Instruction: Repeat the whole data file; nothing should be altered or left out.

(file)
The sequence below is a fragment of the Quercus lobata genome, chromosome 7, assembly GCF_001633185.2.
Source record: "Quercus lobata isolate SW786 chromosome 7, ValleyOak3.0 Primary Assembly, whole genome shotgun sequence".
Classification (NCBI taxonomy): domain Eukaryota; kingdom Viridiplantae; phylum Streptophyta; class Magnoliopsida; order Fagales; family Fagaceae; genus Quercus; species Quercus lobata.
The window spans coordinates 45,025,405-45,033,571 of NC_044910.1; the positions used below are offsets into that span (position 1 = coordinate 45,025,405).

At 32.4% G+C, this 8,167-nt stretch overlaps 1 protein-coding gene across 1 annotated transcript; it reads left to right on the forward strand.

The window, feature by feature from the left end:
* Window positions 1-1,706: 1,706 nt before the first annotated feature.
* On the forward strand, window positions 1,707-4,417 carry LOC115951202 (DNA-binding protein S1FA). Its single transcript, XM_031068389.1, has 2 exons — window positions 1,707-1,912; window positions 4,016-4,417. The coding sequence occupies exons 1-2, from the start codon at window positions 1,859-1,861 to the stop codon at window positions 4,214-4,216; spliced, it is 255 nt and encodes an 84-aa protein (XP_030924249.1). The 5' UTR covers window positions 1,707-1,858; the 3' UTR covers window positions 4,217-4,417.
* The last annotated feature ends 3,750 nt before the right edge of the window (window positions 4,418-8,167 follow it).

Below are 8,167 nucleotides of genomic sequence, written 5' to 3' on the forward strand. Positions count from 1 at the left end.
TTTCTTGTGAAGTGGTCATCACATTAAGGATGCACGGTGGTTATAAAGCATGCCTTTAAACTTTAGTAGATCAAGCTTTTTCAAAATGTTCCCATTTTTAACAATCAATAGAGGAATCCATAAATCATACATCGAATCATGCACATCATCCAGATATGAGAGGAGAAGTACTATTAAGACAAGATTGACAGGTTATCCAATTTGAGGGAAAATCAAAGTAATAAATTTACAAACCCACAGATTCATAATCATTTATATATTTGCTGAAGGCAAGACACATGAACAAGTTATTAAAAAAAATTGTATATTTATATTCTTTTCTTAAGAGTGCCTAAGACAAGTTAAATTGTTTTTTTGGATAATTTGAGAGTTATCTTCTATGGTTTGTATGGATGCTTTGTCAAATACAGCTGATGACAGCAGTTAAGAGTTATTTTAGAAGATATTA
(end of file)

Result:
The sequence below is a fragment of the Quercus lobata genome, chromosome 7, assembly GCF_001633185.2.
Source record: "Quercus lobata isolate SW786 chromosome 7, ValleyOak3.0 Primary Assembly, whole genome shotgun sequence".
Classification (NCBI taxonomy): domain Eukaryota; kingdom Viridiplantae; phylum Streptophyta; class Magnoliopsida; order Fagales; family Fagaceae; genus Quercus; species Quercus lobata.
The window spans coordinates 45,025,405-45,033,571 of NC_044910.1; the positions used below are offsets into that span (position 1 = coordinate 45,025,405).

At 32.4% G+C, this 8,167-nt stretch overlaps 1 protein-coding gene across 1 annotated transcript; it reads left to right on the forward strand.

The window, feature by feature from the left end:
* Window positions 1-1,706: 1,706 nt before the first annotated feature.
* On the forward strand, window positions 1,707-4,417 carry LOC115951202 (DNA-binding protein S1FA). Its single transcript, XM_031068389.1, has 2 exons — window positions 1,707-1,912; window positions 4,016-4,417. The coding sequence occupies exons 1-2, from the start codon at window positions 1,859-1,861 to the stop codon at window positions 4,214-4,216; spliced, it is 255 nt and encodes an 84-aa protein (XP_030924249.1). The 5' UTR covers window positions 1,707-1,858; the 3' UTR covers window positions 4,217-4,417.
* The last annotated feature ends 3,750 nt before the right edge of the window (window positions 4,418-8,167 follow it).

Below are 8,167 nucleotides of genomic sequence, written 5' to 3' on the forward strand. Positions count from 1 at the left end.
TTTCTTGTGAAGTGGTCATCACATTAAGGATGCACGGTGGTTATAAAGCATGCCTTTAAACTTTAGTAGATCAAGCTTTTTCAAAATGTTCCCATTTTTAACAATCAATAGAGGAATCCATAAATCATACATCGAATCATGCACATCATCCAGATATGAGAGGAGAAGTACTATTAAGACAAGATTGACAGGTTATCCAATTTGAGGGAAAATCAAAGTAATAAATTTACAAACCCACAGATTCATAATCATTTATATATTTGCTGAAGGCAAGACACATGAACAAGTTATTAAAAAAAATTGTATATTTATATTCTTTTCTTAAGAGTGCCTAAGACAAGTTAAATTGTTTTTTTGGATAATTTGAGAGTTATCTTCTATGGTTTGTATGGATGCTTTGTCAAATACAGCTGATGACAGCAGTTAAGAGTTATTTTAGAAGATATTA